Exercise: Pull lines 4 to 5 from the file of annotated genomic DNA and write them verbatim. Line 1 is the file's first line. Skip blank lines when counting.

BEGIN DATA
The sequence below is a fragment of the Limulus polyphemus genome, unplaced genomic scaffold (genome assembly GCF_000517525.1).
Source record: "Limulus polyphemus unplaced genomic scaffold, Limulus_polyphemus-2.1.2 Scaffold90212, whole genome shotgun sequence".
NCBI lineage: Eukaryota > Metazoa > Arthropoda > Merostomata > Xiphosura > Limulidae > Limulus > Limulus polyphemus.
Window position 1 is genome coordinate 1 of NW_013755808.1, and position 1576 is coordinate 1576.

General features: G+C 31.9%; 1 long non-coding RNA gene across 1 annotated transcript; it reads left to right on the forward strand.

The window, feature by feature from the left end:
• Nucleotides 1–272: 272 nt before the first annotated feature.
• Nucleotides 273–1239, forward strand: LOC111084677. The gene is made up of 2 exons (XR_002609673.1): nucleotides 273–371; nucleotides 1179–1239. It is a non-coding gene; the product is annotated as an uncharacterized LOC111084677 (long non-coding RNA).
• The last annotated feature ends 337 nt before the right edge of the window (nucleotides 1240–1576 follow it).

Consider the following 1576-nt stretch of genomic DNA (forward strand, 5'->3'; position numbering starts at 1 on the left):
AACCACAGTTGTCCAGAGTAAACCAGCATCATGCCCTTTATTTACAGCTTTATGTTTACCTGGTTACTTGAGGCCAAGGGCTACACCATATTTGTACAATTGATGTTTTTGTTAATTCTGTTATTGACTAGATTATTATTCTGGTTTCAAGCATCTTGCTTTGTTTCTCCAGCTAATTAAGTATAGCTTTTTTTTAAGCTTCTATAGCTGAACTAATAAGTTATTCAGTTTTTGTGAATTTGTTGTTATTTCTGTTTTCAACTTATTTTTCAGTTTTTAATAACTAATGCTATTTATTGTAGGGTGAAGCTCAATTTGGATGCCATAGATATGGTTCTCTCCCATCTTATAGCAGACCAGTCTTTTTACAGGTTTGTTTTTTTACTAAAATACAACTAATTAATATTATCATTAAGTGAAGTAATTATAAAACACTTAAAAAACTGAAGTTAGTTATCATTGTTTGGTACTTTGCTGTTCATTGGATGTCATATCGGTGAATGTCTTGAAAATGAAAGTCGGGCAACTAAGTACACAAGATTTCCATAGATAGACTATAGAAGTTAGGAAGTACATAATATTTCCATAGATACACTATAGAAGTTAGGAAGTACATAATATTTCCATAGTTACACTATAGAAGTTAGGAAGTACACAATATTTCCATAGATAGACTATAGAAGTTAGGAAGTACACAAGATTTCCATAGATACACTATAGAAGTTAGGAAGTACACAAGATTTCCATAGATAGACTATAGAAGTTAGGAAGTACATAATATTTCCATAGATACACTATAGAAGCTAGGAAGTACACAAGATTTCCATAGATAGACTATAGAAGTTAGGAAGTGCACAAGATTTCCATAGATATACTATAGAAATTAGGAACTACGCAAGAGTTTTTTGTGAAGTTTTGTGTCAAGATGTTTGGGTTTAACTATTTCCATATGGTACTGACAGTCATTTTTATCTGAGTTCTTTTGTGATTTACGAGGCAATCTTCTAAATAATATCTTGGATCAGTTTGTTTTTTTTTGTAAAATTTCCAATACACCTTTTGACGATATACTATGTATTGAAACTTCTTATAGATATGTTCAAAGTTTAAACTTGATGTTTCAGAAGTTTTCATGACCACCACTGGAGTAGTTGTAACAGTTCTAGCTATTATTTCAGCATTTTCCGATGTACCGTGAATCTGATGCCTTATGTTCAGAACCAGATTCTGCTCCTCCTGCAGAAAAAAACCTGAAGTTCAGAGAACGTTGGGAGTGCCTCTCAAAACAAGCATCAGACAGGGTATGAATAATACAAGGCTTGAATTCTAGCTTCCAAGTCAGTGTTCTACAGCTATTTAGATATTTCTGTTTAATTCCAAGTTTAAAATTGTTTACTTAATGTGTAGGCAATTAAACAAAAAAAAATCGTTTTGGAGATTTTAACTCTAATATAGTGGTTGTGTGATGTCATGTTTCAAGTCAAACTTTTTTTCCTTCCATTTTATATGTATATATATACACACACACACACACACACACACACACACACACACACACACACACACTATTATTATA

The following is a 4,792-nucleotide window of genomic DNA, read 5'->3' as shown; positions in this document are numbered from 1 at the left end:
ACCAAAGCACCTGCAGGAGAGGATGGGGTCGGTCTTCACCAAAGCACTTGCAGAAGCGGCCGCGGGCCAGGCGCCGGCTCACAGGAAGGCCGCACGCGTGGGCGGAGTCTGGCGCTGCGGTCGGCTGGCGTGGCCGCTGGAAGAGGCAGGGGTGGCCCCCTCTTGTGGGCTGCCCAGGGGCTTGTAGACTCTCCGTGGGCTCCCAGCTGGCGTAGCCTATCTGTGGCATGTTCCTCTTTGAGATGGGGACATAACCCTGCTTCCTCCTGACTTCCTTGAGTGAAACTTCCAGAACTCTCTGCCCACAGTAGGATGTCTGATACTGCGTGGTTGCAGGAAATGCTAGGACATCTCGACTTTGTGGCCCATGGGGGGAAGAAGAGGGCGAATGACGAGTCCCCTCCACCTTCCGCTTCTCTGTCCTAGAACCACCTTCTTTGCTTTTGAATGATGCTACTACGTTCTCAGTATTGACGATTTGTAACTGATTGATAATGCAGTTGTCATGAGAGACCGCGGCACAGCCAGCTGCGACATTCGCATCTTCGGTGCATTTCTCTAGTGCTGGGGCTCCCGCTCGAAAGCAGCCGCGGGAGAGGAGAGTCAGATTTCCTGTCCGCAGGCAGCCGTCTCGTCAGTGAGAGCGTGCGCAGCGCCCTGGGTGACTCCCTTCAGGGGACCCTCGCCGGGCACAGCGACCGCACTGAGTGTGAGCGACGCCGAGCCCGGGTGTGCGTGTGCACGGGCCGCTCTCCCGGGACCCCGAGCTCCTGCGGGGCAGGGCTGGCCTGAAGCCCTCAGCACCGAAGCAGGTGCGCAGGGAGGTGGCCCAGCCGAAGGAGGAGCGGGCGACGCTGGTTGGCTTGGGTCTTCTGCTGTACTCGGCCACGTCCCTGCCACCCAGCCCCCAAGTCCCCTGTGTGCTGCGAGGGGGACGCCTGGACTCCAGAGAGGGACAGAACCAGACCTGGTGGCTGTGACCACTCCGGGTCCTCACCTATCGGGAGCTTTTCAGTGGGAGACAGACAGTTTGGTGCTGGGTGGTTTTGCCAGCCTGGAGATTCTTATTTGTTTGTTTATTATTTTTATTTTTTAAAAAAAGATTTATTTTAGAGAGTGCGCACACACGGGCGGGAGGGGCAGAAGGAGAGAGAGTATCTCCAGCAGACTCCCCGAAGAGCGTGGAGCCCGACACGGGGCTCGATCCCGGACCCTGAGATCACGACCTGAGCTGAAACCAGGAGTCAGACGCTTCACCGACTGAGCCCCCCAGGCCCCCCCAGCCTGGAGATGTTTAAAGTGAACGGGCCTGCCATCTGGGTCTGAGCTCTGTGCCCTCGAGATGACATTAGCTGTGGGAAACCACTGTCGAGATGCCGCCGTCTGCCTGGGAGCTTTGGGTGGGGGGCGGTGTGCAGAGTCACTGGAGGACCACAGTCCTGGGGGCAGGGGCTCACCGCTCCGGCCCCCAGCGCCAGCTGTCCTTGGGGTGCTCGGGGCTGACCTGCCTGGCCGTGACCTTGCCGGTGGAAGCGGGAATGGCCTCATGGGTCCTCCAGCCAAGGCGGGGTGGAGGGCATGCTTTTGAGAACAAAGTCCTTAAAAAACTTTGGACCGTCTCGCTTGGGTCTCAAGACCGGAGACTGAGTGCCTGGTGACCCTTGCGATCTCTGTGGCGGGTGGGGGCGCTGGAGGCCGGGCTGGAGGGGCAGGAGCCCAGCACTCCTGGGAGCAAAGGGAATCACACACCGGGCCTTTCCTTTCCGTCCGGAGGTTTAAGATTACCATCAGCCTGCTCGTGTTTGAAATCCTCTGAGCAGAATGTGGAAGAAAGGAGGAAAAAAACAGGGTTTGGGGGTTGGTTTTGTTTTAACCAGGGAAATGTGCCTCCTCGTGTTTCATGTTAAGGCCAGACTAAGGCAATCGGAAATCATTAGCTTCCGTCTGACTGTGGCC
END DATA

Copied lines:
Window position 1 is genome coordinate 1 of NW_013755808.1, and position 1576 is coordinate 1576.

General features: G+C 31.9%; 1 long non-coding RNA gene across 1 annotated transcript; it reads left to right on the forward strand.